Wednesday, December 10, 2008

Behavior Driven Development (BDD) in F# with SpecUnit .NET

BDD Overview:

Behavior Driven Development (BDD) is a process that evolved from Test Driven Development (TDD).  The differences are subtle and primarily focus on removing communication related confusion (Dan North-the founder of BDD-provides a nice introduction here). describes BDD as a convergence of TDD and Domain-Driven Design (DDD) - (A good introduction to DDD can be found on Hanselminutes show #140 with Rob Conery).  One of the foundations of DDD is the concept of removing complexity by creating a common language to help bridge the gap between business and technology .  This common language is known as the ubiquitous language. 

The first thing that BDD does to help accomplish the goal of a ubiquitous language is remove the central focus on "tests".  Generally, when the word "Test" is mentioned to a business minded person, they will immediately think about a quality assurance process that is situated near the end of a project plan.  By changing the termonology from "Test" to "Specification", the focus changes to something done near the beginning of the project plan that defines and drives the development of the solution.  This small focal shift can make a big difference in how the project is driven.

BDD also has advantages for developers.  When specifications are documented in code, that code is more likely to accomplish the business goals, be easier to understand, and be much more maintainable over the life of the solution.  In addition, the specifications written to drive the development can then be used to prove that the final product meets all of the business requirements.

There are many additional benefits to BDD.  For additional information, check out

BDD in F#:

After reading Starting with BDD vs. TDD, I decided to checkout SpecUnit .NET.  I pulled down the sample application (i.e. Banking) and did a quick and dirty port to F#. 


namespace BankingFSharp.Specs
open NUnit.Framework
open SpecUnit
open BankingFSharp

[<Concern("funds transfer")>]
type behaves_like_context_with_from_account_and_to_account() = 
    inherit ContextSpecification()
    val mutable fromAccount : Account
    val mutable toAccount : Account
    override this.Context () = 
        this.fromAccount <- new Account(1m) 
        this.toAccount <- new Account(1m)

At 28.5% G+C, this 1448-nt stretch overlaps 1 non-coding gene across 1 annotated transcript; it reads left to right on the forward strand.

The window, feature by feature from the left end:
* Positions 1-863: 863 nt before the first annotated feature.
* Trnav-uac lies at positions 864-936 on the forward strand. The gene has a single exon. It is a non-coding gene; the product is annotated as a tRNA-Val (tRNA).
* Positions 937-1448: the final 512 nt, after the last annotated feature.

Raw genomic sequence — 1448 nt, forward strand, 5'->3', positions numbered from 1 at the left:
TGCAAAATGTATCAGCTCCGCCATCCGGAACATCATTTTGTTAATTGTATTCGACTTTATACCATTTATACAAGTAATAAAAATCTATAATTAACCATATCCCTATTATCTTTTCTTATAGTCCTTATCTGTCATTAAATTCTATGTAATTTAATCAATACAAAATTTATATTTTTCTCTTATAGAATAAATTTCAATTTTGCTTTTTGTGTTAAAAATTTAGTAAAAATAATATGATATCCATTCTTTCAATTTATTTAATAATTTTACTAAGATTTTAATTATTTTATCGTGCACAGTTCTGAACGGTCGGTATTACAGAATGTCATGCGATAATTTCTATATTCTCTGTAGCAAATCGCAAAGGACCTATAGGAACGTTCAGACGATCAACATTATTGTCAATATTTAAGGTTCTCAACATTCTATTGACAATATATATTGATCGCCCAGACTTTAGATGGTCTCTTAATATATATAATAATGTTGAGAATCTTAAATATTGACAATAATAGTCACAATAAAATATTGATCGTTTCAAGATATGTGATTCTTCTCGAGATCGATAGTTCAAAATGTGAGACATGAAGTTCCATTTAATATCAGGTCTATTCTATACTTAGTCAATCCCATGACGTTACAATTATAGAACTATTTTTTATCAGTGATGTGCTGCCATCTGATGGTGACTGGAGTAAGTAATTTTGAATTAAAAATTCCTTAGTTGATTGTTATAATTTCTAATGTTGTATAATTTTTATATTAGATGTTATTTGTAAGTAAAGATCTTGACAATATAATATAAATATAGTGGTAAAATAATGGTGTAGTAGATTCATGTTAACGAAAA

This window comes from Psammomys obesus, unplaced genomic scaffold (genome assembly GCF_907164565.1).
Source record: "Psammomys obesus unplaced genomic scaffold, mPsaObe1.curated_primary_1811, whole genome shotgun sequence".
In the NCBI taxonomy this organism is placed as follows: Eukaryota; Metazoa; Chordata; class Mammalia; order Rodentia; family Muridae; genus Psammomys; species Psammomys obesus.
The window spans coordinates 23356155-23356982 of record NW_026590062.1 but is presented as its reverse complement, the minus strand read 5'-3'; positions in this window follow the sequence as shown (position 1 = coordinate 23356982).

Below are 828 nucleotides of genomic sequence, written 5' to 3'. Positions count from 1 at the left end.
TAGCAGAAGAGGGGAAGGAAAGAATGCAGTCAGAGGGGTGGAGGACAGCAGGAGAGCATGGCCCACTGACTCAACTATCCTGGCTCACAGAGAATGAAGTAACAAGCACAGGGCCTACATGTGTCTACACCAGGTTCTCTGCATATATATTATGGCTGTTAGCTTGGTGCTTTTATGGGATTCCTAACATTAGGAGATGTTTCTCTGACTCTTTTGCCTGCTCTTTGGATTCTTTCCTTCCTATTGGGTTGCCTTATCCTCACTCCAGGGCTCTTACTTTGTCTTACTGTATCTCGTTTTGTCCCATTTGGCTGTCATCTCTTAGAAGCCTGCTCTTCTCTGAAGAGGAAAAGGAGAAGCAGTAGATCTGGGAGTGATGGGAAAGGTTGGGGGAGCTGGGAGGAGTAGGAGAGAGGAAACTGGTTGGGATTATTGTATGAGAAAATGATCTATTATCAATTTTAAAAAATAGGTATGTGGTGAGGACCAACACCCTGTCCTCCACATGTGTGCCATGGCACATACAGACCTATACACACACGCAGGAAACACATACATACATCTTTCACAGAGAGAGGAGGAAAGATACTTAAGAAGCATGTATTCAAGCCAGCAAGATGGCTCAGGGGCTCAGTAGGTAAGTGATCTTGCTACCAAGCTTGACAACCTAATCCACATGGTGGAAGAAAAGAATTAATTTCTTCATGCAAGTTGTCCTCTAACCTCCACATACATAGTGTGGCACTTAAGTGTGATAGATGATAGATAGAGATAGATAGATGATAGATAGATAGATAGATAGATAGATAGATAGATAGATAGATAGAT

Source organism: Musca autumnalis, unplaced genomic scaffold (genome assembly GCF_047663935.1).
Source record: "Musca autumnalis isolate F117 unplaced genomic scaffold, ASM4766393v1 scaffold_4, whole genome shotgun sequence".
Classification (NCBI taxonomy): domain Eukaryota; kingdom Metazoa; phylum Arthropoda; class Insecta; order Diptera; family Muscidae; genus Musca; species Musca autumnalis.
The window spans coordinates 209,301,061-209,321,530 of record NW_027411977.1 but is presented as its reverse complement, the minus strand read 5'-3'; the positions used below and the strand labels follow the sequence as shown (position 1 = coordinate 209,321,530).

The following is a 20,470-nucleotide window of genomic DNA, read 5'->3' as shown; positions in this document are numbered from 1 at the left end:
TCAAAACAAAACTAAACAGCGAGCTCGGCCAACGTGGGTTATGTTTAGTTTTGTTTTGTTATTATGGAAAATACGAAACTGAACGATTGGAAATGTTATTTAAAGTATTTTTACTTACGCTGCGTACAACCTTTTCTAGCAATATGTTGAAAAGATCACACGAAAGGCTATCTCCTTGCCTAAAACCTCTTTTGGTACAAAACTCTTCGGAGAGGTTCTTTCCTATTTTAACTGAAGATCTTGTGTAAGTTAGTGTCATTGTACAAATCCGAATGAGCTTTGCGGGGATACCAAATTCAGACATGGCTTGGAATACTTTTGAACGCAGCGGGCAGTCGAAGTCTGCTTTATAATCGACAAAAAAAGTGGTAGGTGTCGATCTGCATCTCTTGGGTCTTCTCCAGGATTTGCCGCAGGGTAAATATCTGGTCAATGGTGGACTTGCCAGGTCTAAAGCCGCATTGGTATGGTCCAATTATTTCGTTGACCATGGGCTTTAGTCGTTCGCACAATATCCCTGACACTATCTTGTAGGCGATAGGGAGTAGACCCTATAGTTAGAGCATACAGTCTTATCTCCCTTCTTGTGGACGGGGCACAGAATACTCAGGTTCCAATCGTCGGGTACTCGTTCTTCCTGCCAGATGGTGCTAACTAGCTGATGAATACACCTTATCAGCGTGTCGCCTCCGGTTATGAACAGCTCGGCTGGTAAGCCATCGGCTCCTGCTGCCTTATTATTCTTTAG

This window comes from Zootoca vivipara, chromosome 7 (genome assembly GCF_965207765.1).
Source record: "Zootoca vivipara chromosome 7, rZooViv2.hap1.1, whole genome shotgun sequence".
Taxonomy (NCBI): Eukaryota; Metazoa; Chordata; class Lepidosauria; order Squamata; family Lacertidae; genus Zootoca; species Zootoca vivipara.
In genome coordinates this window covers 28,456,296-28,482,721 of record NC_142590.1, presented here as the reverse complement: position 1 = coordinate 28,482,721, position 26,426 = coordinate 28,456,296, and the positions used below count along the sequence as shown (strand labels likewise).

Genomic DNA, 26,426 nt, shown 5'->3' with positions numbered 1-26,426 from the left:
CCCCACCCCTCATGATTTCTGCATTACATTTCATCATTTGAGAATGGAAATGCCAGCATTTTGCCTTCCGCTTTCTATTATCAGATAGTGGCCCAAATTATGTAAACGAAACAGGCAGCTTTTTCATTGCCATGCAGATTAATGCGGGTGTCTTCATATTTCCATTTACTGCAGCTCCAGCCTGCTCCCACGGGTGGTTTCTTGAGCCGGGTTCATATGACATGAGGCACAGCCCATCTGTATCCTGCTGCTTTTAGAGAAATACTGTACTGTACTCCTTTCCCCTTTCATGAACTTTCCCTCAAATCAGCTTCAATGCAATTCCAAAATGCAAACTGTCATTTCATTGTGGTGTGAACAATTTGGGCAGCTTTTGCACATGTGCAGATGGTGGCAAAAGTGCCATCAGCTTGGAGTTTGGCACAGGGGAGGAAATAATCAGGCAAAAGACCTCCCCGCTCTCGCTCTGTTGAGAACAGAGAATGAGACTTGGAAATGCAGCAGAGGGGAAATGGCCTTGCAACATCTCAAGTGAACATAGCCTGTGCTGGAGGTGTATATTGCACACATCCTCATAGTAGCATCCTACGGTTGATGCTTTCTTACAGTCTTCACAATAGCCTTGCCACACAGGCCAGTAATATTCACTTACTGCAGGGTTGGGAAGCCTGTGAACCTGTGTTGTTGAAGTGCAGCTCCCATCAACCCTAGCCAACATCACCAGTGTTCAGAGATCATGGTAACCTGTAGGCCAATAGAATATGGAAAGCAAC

ignore None

[<Concern("funds transfer")>]
type when_transferring_between_two_accounts() = 
    inherit behaves_like_context_with_from_account_and_to_account()
    override this.Because () = 
        this.fromAccount.Transfer(1m, this.toAccount) |> ignore
    member this.should_debit_the_from_account_by_the_amount_transferred () =  
        this.fromAccount.Balance.ShouldEqual(0m) |> ignore
    member this.should_credit_the_to_account_by_the_amount_transferred () =  
        this.toAccount.Balance.ShouldEqual(2m) |> ignore

namespace BankingFSharp
open System

type Account = class
  val mutable balance: decimal;
  new (balance) = {balance = balance}
  member this.Balance
      with get() = this.balance and set(v) = this.balance <- v
  member this.Transfer (amount,toAccount:Account) = 
      if amount > this.balance then
           let errorMessage = String.Format("Cannot transfer ${0}. The available balance is ${1}.", amount, this.balance)
           failwith errorMessage
          this.Balance <- this.balance - amount
          toAccount.Balance <- toAccount.Balance + amount


When NUnit was opened, it was exciting to see how much of the story was now being conveyed through the tests. While this is not completely ubiquitous, the output (i.e. " when transferring between two accounts" "should create the to account by the account transferred") is pretty close to what one would see in a requirements document.



BDD is a positive step toward closing the gap between business and technology.  Tools such as SpecUnit .NET make this process easier and it was refreshing to see out of the box support for F#.  As more developers start to see the benefits of TDD and BDD, we will see the infamous divide between business and technology finally start to close.

1 comment: